A Lesson About Differences And Change
On this year’s FREEDOM TOUR I learned a lot about different.
You might think that’s odd, that a guy who’s lived in a wheelchair for 28 years shouldn’t need to learn about different. You might think that after all those years of navigating a world mostly designed for able-bodied folks I’d have a pretty good handle on the notion of different.
I thought so, too. I thought I was pretty sensitive to differences. Until Kent showed up and I realized I had a lot to learn.
Kent rides a recumbent cycle. He can ride all day but recumbents, because of their design, can’t keep pace with traditional bikes when climbing hills.
We’ve always operated with these principles:
- We ride as a team.
- No one gets left behind.
- Nobody rides alone.
Kent’s presence highlighted the fact that I was enforcing some unwritten rules as well, rules designed to keep everyone together and enforce more conformity than anyone really intended. I was not-so-subtly forcing everyone to ride at about the same pace, despite varying abilities and comfort levels.
This mostly worked on previous tours, though in retrospect I can see it caused some minor conflicts that got swept under the rug. When everyone rode traditional bikes, there wasn’t enough variability to bring this issue into focus. Kent and his cool recumbent were an outlier that finally forced us to take an honest look at how we ride together as a team.
I learned I feared allowing for differences.
Yeah, the guy in the wheelchair, the guy who goes through life being different, the guy who rides a handcycle, wanted everyone to be the same. I feared the consequences of allowing folks to ride at their own pace.
I had great intentions, of course. I loved the notion of a team moving down the road together, supporting one another in a spirit of unity. I formed this picture in my mind and I forgot.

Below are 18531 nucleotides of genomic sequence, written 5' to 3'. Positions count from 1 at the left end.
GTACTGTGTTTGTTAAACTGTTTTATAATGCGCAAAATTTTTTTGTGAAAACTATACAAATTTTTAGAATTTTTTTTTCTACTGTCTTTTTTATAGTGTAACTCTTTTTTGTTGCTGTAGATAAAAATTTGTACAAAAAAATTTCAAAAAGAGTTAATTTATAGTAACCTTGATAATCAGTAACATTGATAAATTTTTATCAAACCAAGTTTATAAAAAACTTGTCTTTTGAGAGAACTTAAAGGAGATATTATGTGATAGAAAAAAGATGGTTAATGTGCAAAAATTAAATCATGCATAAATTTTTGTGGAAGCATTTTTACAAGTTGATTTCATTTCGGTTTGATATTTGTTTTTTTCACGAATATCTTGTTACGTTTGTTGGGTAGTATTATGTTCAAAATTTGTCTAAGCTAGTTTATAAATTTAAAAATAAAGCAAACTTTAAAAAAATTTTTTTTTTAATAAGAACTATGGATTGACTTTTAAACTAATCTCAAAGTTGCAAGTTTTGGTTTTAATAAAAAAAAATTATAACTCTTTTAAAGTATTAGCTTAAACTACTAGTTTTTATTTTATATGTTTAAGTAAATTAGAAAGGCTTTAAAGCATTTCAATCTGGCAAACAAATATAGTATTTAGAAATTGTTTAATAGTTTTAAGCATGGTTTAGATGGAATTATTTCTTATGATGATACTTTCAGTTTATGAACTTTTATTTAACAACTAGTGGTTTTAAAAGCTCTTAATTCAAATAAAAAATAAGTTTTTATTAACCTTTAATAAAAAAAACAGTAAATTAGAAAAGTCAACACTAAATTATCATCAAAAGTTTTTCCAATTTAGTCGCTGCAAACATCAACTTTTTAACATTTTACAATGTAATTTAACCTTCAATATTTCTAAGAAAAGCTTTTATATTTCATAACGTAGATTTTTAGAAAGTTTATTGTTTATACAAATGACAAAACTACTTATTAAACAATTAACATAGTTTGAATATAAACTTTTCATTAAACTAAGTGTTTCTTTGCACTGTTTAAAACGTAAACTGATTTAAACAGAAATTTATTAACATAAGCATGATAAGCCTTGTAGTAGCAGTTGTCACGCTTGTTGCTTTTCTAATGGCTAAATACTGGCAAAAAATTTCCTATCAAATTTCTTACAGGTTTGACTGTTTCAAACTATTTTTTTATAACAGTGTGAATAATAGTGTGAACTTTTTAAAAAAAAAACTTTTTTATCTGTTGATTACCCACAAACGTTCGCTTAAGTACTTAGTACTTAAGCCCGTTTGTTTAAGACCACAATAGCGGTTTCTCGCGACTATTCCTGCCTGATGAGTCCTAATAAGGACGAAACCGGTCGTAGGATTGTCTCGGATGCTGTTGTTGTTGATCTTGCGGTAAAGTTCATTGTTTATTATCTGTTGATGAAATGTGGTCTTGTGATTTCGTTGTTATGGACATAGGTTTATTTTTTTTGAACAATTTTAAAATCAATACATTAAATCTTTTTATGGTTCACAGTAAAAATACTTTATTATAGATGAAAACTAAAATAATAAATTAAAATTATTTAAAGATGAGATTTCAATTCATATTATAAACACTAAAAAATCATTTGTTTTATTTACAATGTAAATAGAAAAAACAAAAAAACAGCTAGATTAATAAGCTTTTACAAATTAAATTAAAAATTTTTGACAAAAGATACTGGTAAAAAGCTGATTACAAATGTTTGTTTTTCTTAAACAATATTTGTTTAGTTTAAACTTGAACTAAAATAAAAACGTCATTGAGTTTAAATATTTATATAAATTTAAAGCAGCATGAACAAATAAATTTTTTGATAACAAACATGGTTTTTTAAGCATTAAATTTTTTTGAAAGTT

I forgot that unity isn’t the same thing as uniformity.
By enforcing a false uniformity I was actually creating small conflicts that might have chipped away at the edges of genuine unity. Turns out that the best way to achieve authentic unity is to empower folks and turn them loose to use their unique gifts and talents in pursuit of a common goal.
You know the most ironic aspect of this silly fear? By forcing uniformity, I artificially limited how many miles I could ride during the tour. Since I couldn’t keep up on a lot of the terrain I rode in the car rather than cycling.
How crazy is that? Rather than cycling at my own pace I either exhausted myself trying to keep up or I didn’t ride at all. And somehow that made sense.
I don’t want to make this sound like a horrible, awful thing or like I’m beating myself up over it.
We all have things that need to change. Sometimes we see the necessary change, sometimes we need someone like Kent to bring it into focus. What’s important is when you become aware, be open, listen, and don’t be defensive or take it personally.
We’ve already discussed ways we can do this better going forward. We’ll do better, I think, at riding as a team without forcing unneeded uniformity.
More important…I hope we’ll do a little better at spotting our blind spots (can you spot spots?). I hope when we find them we’ll address them openly.
That’s how we get better.